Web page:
Bad pizza is hard to come by. It’s a staple food, and as long as you’ve put together some combination of cheese, tomato, and bread, you’ve got a basic, decent meal that’s going to satisfy most people. Pizza doesn’t have to be great–it can just be “good” and it satisfies.
Hopefully a pizza metaphor is apt for a Ninja Turtles comic, because another big one is coming out this week–their second crossover with Batman, co-published between DC Comics and IDW. It’s a surprisingly fast move given that DC and IDW wrapped up the first Batman/TMNT crossover only a few months ago. The difference is that while the first crossover was firmly entrenched in the current comics continuity, the new story–wholly unconnected from the first–is set in the animated universes of both properties. The Batman half is based on the classic “Timmverse” which ran from 1992 to 2005, while the Turtles are based on their 2012 animated incarnation.
In terms of story, there’s not a lot unique here that sets Batman/TMNT Adventures apart from last year’s Batman/TMNT. Like the first crossover’s opening issue, this chapter opens with characters disappearing from one universe and appearing in the other, and a yet-unexplained mystery as to why that’s happening. The only significant flip is that the focal universe has changed: Batman/TMNT had the Turtles transported to the DC Universe’s Gotham City; here, Batman’s rogues are inexplicably appearing in the Turtles’ New York.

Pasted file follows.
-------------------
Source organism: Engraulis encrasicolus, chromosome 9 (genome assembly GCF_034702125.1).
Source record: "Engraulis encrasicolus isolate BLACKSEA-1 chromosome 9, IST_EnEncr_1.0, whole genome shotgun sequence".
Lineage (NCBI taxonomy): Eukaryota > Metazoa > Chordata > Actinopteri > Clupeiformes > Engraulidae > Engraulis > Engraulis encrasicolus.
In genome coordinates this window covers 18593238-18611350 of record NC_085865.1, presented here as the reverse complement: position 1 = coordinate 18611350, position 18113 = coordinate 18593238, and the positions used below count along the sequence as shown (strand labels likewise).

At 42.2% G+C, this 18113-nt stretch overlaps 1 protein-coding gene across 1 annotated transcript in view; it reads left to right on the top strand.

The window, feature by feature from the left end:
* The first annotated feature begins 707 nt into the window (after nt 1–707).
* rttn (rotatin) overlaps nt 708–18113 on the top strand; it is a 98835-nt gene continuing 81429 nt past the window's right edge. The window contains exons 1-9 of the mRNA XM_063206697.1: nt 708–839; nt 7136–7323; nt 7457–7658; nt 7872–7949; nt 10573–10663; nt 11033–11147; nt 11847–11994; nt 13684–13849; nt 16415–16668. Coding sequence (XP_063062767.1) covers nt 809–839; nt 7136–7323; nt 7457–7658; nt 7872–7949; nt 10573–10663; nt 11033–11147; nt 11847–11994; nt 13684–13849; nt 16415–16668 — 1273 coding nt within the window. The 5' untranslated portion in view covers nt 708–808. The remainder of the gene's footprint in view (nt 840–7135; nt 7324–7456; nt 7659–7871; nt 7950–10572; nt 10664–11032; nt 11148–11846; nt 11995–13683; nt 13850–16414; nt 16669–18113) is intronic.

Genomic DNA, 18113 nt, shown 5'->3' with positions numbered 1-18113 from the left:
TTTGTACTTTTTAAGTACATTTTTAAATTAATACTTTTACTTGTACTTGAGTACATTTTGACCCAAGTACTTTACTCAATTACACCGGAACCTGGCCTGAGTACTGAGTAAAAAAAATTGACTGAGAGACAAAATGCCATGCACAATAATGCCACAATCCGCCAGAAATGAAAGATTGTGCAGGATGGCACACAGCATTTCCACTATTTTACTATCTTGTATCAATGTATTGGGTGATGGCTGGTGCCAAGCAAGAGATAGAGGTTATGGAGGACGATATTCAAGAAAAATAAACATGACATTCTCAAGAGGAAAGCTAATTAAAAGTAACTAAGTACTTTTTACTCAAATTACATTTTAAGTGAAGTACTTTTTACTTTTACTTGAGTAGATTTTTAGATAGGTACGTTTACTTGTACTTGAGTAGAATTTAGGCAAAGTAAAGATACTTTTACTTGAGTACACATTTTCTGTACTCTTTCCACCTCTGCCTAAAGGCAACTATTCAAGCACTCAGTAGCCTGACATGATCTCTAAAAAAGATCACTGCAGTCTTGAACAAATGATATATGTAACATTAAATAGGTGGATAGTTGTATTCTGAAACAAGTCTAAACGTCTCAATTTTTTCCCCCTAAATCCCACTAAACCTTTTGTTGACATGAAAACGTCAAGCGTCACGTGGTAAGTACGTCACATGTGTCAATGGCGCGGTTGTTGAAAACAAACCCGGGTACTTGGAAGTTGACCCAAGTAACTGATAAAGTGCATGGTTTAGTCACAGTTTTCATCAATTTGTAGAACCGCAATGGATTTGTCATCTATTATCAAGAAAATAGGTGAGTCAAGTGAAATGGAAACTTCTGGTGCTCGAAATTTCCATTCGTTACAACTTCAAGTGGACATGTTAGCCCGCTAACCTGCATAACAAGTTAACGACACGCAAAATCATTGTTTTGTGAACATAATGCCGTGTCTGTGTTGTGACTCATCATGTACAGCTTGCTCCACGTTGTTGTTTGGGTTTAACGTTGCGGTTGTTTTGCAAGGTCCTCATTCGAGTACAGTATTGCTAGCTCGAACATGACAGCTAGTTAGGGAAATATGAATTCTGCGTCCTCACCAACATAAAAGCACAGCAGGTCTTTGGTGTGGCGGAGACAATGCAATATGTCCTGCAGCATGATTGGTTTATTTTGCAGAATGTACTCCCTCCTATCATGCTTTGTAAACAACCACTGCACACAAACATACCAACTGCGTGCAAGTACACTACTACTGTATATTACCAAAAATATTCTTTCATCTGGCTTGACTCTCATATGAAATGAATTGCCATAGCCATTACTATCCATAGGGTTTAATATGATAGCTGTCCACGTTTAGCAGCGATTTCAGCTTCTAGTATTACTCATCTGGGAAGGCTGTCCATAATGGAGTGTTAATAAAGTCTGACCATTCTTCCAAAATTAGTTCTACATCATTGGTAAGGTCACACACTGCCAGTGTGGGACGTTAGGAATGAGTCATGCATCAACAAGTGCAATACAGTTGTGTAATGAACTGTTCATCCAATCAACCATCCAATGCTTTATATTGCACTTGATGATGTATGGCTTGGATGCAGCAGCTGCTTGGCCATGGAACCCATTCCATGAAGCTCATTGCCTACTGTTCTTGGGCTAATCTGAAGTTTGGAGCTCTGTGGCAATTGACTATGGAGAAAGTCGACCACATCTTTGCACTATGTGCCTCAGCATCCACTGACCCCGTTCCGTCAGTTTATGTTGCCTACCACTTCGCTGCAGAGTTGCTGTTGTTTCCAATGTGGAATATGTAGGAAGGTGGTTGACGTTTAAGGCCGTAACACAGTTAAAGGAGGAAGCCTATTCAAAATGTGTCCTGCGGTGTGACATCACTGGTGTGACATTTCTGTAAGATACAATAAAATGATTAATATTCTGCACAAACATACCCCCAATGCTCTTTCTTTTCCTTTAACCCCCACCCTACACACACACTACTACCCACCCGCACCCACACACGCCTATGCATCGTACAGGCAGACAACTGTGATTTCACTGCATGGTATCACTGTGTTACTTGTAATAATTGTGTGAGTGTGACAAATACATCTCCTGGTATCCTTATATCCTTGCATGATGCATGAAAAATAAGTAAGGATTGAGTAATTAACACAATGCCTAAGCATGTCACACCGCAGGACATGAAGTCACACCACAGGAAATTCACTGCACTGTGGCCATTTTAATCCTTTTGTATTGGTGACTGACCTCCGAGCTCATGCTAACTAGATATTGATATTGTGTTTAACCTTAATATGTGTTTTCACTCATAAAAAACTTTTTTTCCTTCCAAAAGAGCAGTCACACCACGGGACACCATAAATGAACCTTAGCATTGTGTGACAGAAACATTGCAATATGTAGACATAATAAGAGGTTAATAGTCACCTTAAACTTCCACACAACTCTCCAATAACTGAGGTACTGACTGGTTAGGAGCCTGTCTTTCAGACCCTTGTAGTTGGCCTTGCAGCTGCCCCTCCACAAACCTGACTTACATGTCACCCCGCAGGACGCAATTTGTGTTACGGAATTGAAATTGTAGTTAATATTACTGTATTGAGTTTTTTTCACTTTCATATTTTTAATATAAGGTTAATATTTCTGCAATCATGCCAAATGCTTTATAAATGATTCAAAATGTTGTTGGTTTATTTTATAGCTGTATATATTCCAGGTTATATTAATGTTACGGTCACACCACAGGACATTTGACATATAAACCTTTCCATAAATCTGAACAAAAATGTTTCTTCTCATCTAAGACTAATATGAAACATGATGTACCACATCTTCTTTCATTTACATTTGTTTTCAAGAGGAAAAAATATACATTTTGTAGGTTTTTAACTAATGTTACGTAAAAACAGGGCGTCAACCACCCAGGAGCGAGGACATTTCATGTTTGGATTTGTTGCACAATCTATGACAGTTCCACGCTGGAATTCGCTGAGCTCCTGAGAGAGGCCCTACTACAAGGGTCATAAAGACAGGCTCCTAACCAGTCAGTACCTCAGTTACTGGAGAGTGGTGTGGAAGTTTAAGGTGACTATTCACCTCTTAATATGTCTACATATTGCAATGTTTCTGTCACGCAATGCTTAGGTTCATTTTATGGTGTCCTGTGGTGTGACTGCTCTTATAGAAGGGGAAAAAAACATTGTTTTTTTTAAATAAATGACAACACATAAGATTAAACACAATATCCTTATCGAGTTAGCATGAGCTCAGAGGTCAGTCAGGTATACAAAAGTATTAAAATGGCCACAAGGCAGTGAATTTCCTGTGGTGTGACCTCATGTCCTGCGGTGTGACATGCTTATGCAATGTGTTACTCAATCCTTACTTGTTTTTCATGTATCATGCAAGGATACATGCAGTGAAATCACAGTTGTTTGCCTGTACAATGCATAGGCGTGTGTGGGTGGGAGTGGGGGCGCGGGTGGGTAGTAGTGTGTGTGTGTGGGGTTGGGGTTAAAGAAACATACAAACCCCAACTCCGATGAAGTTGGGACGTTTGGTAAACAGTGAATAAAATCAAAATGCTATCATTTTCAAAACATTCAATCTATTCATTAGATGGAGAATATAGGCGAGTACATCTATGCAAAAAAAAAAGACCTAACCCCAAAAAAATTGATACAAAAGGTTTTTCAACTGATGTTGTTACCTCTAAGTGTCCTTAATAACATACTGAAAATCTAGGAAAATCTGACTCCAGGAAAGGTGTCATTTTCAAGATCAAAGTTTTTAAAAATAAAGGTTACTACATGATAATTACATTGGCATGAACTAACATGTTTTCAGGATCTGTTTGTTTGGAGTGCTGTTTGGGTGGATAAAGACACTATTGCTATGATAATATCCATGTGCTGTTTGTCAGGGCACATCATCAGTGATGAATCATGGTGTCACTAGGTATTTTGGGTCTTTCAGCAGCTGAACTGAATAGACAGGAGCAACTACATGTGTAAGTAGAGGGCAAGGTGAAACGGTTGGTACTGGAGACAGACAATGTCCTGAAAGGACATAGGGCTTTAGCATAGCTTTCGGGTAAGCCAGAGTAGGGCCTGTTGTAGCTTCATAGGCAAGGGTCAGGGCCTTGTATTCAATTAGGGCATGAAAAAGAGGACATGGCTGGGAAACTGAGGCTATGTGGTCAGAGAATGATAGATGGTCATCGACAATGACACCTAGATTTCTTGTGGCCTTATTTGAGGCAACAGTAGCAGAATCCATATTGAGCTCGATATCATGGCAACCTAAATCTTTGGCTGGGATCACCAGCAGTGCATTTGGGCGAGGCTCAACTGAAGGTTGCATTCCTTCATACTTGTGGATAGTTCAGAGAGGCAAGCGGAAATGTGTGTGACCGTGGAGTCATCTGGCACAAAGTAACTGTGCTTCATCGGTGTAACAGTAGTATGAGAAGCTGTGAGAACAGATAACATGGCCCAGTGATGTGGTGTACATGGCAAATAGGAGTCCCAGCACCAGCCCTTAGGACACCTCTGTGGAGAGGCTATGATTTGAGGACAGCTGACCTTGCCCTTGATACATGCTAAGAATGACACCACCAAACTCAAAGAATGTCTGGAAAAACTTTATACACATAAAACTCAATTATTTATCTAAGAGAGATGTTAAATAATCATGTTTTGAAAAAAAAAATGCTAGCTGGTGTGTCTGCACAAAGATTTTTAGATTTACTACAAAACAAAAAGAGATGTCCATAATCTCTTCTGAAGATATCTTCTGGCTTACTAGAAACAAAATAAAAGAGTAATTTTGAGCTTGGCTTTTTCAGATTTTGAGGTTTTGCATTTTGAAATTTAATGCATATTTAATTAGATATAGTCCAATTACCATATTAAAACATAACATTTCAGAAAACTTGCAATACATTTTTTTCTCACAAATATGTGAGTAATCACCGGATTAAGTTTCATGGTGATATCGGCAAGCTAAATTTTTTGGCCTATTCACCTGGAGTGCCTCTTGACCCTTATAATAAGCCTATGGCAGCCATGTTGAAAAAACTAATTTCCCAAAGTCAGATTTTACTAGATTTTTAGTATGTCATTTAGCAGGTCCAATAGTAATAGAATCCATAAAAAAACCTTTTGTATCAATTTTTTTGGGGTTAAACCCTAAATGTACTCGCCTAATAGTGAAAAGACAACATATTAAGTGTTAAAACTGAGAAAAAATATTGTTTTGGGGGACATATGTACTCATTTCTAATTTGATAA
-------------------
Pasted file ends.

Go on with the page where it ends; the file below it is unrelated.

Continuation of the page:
Matthew Manning doesn’t write a bad story here so far, just a redundant one. (But let’s give the next five issues a shot, shall we? It’s too soon to call this a strict duplication of James Tynion’s story from last year.) But the beauty in the story is less in the plot and more in the styling. I can’t speak to the 2012 TMNT animated series, but Manning and Jon Sommariva at least do a wonderful job in recreating the tone and spirit of the Timmverse Batman. For the last few years, DC has been rereleasing collections of the old Batman Adventures comic which supplemented Batman: The Animated Series, and Batman/TMNT Adventures honestly looks like it could seamlessly slide right next to those books as their successor.
From a cynical standpoint, Batman/TMNT Adventures may be nostalgia porn, but it works. Like a pizza, it’s good comfort food, and even if you’re not getting gourmet quality, it’s still satisfying. If you’re a fan of the old Batman animated series or the more recent TMNT series, or if just want a fun, clean story, this book is for you.
Rating: Four half-shells out of five.